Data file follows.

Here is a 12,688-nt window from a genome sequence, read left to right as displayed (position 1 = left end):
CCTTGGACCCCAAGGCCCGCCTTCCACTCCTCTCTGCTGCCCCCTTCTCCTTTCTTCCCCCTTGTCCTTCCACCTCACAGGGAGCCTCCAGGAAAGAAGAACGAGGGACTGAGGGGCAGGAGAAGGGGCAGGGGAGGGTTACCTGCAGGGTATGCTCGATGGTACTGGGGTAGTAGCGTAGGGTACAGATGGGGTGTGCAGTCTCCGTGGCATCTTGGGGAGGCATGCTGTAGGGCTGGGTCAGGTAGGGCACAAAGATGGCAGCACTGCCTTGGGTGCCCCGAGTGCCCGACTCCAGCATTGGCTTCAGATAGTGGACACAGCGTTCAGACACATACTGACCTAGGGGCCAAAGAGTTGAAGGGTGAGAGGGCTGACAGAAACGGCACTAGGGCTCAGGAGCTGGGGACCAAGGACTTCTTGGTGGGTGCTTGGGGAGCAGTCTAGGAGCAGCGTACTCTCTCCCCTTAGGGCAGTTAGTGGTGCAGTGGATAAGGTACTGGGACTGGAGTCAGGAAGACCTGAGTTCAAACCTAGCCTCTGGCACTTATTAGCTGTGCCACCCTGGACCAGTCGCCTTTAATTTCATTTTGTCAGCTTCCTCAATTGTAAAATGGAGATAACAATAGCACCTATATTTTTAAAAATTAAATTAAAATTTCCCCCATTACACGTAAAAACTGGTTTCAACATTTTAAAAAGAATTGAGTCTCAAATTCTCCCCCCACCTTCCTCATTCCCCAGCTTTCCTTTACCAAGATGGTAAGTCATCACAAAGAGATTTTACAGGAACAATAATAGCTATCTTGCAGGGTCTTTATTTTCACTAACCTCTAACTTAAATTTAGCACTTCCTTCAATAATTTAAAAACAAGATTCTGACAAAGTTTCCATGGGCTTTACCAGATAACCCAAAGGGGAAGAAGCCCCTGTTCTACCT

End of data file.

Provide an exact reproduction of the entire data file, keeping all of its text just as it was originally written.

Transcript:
Here is a 12,688-nt window from a genome sequence, read left to right as displayed (position 1 = left end):
CCTTGGACCCCAAGGCCCGCCTTCCACTCCTCTCTGCTGCCCCCTTCTCCTTTCTTCCCCCTTGTCCTTCCACCTCACAGGGAGCCTCCAGGAAAGAAGAACGAGGGACTGAGGGGCAGGAGAAGGGGCAGGGGAGGGTTACCTGCAGGGTATGCTCGATGGTACTGGGGTAGTAGCGTAGGGTACAGATGGGGTGTGCAGTCTCCGTGGCATCTTGGGGAGGCATGCTGTAGGGCTGGGTCAGGTAGGGCACAAAGATGGCAGCACTGCCTTGGGTGCCCCGAGTGCCCGACTCCAGCATTGGCTTCAGATAGTGGACACAGCGTTCAGACACATACTGACCTAGGGGCCAAAGAGTTGAAGGGTGAGAGGGCTGACAGAAACGGCACTAGGGCTCAGGAGCTGGGGACCAAGGACTTCTTGGTGGGTGCTTGGGGAGCAGTCTAGGAGCAGCGTACTCTCTCCCCTTAGGGCAGTTAGTGGTGCAGTGGATAAGGTACTGGGACTGGAGTCAGGAAGACCTGAGTTCAAACCTAGCCTCTGGCACTTATTAGCTGTGCCACCCTGGACCAGTCGCCTTTAATTTCATTTTGTCAGCTTCCTCAATTGTAAAATGGAGATAACAATAGCACCTATATTTTTAAAAATTAAATTAAAATTTCCCCCATTACACGTAAAAACTGGTTTCAACATTTTAAAAAGAATTGAGTCTCAAATTCTCCCCCCACCTTCCTCATTCCCCAGCTTTCCTTTACCAAGATGGTAAGTCATCACAAAGAGATTTTACAGGAACAATAATAGCTATCTTGCAGGGTCTTTATTTTCACTAACCTCTAACTTAAATTTAGCACTTCCTTCAATAATTTAAAAACAAGATTCTGACAAAGTTTCCATGGGCTTTACCAGATAACCCAAAGGGGAAGAAGCCCCTGTTCTACCT